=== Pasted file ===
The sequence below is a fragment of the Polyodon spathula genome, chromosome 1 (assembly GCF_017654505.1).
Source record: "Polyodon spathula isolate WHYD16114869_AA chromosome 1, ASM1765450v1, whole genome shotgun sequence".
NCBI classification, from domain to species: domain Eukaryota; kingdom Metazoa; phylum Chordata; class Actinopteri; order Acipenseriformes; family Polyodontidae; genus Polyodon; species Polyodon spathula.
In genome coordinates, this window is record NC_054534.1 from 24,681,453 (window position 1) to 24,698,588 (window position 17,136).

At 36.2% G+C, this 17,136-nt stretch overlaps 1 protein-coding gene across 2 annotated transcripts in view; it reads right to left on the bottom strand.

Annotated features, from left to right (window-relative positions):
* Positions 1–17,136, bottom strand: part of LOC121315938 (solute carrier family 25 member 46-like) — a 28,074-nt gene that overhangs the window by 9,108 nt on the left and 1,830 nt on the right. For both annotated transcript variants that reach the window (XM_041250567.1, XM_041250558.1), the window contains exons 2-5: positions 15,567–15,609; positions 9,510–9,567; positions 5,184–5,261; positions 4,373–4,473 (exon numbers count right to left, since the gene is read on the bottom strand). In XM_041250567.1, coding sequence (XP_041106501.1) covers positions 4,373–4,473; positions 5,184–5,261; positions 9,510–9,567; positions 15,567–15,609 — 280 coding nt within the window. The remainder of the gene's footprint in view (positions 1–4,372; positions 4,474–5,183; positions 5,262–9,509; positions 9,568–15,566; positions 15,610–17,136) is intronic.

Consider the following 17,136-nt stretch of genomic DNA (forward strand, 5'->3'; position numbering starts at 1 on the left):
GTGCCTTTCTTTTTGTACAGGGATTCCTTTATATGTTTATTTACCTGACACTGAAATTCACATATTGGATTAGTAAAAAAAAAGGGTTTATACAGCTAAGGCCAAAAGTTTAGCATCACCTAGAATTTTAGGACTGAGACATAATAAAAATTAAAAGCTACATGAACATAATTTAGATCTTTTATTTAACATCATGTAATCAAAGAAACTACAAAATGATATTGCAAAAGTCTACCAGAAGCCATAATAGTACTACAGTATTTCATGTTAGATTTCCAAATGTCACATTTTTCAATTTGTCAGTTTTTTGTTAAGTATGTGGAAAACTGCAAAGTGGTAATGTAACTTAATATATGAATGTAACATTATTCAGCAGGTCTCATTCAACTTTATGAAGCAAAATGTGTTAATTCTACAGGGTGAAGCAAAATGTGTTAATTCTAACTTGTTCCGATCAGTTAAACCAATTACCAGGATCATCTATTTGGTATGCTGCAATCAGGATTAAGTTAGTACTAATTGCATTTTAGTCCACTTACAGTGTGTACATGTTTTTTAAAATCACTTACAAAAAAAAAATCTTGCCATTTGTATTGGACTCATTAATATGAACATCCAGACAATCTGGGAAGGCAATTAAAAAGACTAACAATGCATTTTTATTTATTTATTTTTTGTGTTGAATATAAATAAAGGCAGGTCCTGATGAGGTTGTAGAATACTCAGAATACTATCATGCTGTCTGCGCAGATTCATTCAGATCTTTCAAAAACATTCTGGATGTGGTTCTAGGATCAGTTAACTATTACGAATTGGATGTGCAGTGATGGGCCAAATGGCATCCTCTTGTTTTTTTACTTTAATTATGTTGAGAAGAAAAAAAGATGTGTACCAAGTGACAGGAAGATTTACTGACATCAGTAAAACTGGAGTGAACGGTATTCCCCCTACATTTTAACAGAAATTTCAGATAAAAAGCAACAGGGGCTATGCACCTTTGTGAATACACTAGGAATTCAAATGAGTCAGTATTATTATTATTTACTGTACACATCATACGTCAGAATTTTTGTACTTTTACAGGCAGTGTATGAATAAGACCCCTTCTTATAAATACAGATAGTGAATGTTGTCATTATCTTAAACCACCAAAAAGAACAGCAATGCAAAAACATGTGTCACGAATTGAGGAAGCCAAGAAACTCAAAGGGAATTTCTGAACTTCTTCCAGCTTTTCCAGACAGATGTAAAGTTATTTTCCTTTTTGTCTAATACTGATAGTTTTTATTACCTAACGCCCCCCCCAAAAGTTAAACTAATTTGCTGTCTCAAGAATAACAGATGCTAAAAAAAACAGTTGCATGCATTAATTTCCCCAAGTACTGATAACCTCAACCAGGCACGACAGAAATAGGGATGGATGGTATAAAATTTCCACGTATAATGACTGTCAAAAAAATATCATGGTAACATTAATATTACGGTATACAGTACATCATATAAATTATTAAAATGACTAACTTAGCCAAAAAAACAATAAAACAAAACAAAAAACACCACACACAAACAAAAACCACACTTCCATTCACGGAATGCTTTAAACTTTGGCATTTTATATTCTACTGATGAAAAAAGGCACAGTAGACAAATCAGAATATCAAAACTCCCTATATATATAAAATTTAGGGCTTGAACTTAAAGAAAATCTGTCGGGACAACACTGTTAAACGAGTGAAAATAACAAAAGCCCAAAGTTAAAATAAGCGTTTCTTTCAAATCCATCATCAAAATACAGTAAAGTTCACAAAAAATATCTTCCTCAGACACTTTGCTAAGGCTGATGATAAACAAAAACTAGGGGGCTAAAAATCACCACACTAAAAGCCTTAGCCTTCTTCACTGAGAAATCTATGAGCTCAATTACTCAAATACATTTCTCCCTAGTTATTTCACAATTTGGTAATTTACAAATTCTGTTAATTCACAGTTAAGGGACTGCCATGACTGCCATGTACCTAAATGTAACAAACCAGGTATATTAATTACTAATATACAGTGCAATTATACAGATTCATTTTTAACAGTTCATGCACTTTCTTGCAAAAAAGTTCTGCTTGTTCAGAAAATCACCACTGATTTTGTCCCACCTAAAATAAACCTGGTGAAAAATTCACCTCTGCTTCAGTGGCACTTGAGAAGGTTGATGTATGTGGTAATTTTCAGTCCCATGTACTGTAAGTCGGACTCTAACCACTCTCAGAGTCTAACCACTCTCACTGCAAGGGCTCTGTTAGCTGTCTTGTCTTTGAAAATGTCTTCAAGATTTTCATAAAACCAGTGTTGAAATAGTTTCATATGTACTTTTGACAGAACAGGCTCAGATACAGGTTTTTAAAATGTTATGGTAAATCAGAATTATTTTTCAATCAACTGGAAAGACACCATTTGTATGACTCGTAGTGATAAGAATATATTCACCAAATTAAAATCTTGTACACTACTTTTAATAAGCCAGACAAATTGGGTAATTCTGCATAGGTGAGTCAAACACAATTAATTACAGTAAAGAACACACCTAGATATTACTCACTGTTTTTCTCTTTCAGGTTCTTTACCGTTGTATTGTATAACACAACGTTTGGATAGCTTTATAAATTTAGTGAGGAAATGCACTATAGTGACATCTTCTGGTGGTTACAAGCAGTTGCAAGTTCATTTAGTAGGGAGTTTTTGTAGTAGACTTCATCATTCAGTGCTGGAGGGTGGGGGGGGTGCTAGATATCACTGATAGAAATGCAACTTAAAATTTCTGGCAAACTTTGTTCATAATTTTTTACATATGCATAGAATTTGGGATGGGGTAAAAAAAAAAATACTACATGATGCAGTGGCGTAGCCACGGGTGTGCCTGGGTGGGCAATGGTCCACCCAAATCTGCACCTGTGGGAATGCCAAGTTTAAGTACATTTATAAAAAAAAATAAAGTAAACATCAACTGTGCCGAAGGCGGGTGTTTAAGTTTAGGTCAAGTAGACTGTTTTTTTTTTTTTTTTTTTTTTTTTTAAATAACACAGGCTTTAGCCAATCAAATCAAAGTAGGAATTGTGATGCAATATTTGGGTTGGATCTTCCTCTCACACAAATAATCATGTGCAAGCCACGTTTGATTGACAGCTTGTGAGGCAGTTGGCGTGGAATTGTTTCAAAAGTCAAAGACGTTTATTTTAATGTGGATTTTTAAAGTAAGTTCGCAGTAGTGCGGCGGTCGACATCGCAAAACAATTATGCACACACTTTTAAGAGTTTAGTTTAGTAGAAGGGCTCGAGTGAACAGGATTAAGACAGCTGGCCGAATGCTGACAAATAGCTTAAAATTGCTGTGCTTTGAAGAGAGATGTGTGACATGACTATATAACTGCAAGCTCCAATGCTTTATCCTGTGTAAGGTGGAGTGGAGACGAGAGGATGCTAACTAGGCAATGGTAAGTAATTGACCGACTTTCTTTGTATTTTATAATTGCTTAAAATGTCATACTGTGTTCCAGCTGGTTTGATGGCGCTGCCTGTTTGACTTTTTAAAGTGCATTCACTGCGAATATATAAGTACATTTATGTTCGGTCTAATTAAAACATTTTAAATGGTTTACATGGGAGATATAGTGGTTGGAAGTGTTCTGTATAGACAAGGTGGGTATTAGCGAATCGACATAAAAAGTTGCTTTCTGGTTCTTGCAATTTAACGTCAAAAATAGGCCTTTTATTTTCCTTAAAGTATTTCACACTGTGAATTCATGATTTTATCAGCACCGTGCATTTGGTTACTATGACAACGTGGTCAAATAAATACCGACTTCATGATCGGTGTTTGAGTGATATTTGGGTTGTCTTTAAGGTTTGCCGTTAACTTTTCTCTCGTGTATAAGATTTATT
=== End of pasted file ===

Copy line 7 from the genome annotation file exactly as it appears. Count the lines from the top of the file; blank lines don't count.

* Positions 1–17,136, bottom strand: part of LOC121315938 (solute carrier family 25 member 46-like) — a 28,074-nt gene that overhangs the window by 9,108 nt on the left and 1,830 nt on the right. For both annotated transcript variants that reach the window (XM_041250567.1, XM_041250558.1), the window contains exons 2-5: positions 15,567–15,609; positions 9,510–9,567; positions 5,184–5,261; positions 4,373–4,473 (exon numbers count right to left, since the gene is read on the bottom strand). In XM_041250567.1, coding sequence (XP_041106501.1) covers positions 4,373–4,473; positions 5,184–5,261; positions 9,510–9,567; positions 15,567–15,609 — 280 coding nt within the window. The remainder of the gene's footprint in view (positions 1–4,372; positions 4,474–5,183; positions 5,262–9,509; positions 9,568–15,566; positions 15,610–17,136) is intronic.